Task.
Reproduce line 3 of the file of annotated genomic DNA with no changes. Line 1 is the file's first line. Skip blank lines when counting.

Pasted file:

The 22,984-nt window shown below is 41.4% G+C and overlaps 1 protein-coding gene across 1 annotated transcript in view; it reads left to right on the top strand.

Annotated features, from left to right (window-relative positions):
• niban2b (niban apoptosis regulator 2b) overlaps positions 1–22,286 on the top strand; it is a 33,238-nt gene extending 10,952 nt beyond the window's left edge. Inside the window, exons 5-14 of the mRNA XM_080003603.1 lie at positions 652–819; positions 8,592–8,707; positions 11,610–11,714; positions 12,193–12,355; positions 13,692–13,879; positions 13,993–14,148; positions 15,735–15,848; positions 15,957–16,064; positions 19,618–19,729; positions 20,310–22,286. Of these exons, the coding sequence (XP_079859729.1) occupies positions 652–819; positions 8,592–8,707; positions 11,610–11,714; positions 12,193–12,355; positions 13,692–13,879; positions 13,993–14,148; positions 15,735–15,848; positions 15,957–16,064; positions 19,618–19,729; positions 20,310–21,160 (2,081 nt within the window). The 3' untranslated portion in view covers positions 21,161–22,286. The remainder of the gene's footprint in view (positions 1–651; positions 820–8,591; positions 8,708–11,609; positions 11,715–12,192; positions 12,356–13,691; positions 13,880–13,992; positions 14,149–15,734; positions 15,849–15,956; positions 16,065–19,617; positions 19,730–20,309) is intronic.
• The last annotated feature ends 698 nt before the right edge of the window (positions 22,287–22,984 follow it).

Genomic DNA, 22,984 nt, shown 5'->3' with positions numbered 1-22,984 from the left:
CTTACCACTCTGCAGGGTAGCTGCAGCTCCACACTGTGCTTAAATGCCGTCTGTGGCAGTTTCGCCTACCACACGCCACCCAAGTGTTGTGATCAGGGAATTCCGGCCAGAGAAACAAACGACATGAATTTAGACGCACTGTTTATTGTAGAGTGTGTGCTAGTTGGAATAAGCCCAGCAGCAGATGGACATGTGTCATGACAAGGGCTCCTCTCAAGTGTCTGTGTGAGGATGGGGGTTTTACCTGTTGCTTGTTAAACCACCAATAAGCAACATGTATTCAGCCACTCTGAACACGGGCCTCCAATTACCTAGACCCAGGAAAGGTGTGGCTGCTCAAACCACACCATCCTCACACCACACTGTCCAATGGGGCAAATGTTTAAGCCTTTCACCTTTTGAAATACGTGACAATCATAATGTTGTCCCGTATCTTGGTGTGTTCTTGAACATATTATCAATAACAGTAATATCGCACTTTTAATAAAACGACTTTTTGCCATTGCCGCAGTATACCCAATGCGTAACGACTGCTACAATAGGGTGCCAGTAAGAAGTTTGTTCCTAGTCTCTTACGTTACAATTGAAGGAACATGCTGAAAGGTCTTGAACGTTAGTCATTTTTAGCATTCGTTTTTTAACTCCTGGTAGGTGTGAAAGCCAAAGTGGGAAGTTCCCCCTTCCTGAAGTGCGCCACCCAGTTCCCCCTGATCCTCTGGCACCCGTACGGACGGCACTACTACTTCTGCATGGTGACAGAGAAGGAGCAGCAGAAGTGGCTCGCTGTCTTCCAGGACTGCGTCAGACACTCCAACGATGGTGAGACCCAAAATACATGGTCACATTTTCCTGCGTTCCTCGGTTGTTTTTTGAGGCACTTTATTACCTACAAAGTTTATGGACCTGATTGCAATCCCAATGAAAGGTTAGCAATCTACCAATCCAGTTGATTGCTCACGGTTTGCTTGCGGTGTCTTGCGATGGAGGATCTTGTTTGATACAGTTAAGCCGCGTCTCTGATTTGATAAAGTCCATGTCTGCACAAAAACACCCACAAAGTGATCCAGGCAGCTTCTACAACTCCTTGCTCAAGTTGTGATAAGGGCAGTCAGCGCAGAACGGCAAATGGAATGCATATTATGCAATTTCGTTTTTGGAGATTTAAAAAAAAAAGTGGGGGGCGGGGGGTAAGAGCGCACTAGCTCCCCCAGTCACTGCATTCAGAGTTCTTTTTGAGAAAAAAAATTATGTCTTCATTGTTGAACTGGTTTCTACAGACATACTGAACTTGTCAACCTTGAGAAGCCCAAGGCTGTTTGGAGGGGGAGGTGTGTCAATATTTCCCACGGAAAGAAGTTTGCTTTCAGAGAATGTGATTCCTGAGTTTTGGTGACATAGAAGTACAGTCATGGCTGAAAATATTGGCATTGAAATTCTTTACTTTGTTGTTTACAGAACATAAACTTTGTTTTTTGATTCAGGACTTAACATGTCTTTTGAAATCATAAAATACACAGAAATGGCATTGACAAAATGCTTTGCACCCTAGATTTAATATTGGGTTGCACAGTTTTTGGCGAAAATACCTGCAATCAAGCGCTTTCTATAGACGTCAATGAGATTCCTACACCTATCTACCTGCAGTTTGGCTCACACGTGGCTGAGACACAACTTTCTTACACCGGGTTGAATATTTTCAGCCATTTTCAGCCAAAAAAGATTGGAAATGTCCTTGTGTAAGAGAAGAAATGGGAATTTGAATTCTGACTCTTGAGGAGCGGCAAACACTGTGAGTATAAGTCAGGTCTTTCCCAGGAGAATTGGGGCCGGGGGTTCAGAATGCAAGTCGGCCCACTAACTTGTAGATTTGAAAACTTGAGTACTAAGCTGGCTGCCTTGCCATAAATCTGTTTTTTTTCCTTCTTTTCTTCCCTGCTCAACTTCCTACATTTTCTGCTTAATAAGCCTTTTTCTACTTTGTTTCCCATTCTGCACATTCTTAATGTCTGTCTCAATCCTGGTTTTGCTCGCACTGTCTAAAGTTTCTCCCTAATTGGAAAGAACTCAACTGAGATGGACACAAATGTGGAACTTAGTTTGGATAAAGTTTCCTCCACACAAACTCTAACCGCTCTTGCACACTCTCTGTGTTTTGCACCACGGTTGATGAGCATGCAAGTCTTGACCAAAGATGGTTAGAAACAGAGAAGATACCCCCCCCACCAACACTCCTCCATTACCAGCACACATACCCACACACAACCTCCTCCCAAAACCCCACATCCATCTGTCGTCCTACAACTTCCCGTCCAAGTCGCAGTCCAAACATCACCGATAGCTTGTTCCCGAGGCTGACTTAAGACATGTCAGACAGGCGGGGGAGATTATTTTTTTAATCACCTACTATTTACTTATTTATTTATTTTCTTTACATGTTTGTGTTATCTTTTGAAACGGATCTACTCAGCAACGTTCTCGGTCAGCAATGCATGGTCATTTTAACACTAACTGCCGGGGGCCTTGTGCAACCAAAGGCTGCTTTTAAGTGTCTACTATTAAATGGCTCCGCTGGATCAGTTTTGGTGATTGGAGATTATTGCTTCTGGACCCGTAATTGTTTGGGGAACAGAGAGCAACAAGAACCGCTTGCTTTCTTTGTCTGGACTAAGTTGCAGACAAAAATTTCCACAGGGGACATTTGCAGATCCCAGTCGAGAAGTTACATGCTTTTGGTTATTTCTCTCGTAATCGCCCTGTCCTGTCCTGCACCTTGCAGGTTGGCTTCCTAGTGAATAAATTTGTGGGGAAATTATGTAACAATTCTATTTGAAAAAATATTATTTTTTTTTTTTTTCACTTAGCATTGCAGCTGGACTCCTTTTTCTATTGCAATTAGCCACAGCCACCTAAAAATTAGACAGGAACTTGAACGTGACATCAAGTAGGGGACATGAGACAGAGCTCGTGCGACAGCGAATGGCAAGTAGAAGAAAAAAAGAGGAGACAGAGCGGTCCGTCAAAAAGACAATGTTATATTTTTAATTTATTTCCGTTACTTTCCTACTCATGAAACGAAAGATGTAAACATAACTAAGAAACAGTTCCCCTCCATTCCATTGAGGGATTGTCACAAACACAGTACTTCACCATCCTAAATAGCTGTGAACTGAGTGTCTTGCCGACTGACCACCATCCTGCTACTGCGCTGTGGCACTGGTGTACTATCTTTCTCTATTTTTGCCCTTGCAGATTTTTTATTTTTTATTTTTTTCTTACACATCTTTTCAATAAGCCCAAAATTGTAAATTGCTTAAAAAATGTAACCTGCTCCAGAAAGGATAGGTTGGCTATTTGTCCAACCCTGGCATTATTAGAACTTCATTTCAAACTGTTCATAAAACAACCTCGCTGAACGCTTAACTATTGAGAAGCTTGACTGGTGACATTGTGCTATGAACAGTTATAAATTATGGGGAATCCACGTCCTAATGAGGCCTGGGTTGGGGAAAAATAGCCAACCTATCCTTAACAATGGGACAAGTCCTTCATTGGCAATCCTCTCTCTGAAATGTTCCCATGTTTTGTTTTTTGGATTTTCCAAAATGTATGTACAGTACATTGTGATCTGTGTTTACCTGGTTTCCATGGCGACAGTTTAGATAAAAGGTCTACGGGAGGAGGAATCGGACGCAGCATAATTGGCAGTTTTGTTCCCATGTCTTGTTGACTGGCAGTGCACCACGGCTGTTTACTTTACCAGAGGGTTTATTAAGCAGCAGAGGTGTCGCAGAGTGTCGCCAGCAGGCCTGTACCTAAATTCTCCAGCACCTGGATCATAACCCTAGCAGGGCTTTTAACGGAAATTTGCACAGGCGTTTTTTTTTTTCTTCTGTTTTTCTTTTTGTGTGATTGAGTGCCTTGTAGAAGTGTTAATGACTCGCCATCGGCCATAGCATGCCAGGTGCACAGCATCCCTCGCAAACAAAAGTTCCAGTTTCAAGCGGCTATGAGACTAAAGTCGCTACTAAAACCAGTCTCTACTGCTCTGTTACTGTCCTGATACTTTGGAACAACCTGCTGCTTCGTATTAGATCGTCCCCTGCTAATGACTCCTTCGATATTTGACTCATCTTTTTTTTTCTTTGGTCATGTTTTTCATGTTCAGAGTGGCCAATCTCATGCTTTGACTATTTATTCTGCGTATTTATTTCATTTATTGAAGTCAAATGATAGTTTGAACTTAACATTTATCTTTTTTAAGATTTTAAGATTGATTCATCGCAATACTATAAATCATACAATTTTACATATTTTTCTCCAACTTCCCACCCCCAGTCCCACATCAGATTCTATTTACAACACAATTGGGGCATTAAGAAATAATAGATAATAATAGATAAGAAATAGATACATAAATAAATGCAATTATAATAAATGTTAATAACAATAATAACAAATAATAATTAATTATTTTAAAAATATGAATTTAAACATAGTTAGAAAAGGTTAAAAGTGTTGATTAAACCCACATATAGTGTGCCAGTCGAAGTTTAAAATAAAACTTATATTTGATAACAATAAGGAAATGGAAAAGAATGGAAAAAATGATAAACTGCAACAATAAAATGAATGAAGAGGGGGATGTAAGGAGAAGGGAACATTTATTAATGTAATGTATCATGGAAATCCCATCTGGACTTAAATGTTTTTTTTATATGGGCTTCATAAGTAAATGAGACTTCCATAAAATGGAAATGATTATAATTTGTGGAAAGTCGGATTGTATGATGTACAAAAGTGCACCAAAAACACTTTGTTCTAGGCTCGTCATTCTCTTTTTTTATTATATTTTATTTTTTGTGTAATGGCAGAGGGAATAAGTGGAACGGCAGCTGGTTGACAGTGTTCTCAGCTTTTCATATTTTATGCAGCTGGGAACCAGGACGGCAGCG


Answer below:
• niban2b (niban apoptosis regulator 2b) overlaps positions 1–22,286 on the top strand; it is a 33,238-nt gene extending 10,952 nt beyond the window's left edge. Inside the window, exons 5-14 of the mRNA XM_080003603.1 lie at positions 652–819; positions 8,592–8,707; positions 11,610–11,714; positions 12,193–12,355; positions 13,692–13,879; positions 13,993–14,148; positions 15,735–15,848; positions 15,957–16,064; positions 19,618–19,729; positions 20,310–22,286. Of these exons, the coding sequence (XP_079859729.1) occupies positions 652–819; positions 8,592–8,707; positions 11,610–11,714; positions 12,193–12,355; positions 13,692–13,879; positions 13,993–14,148; positions 15,735–15,848; positions 15,957–16,064; positions 19,618–19,729; positions 20,310–21,160 (2,081 nt within the window). The 3' untranslated portion in view covers positions 21,161–22,286. The remainder of the gene's footprint in view (positions 1–651; positions 820–8,591; positions 8,708–11,609; positions 11,715–12,192; positions 12,356–13,691; positions 13,880–13,992; positions 14,149–15,734; positions 15,849–15,956; positions 16,065–19,617; positions 19,730–20,309) is intronic.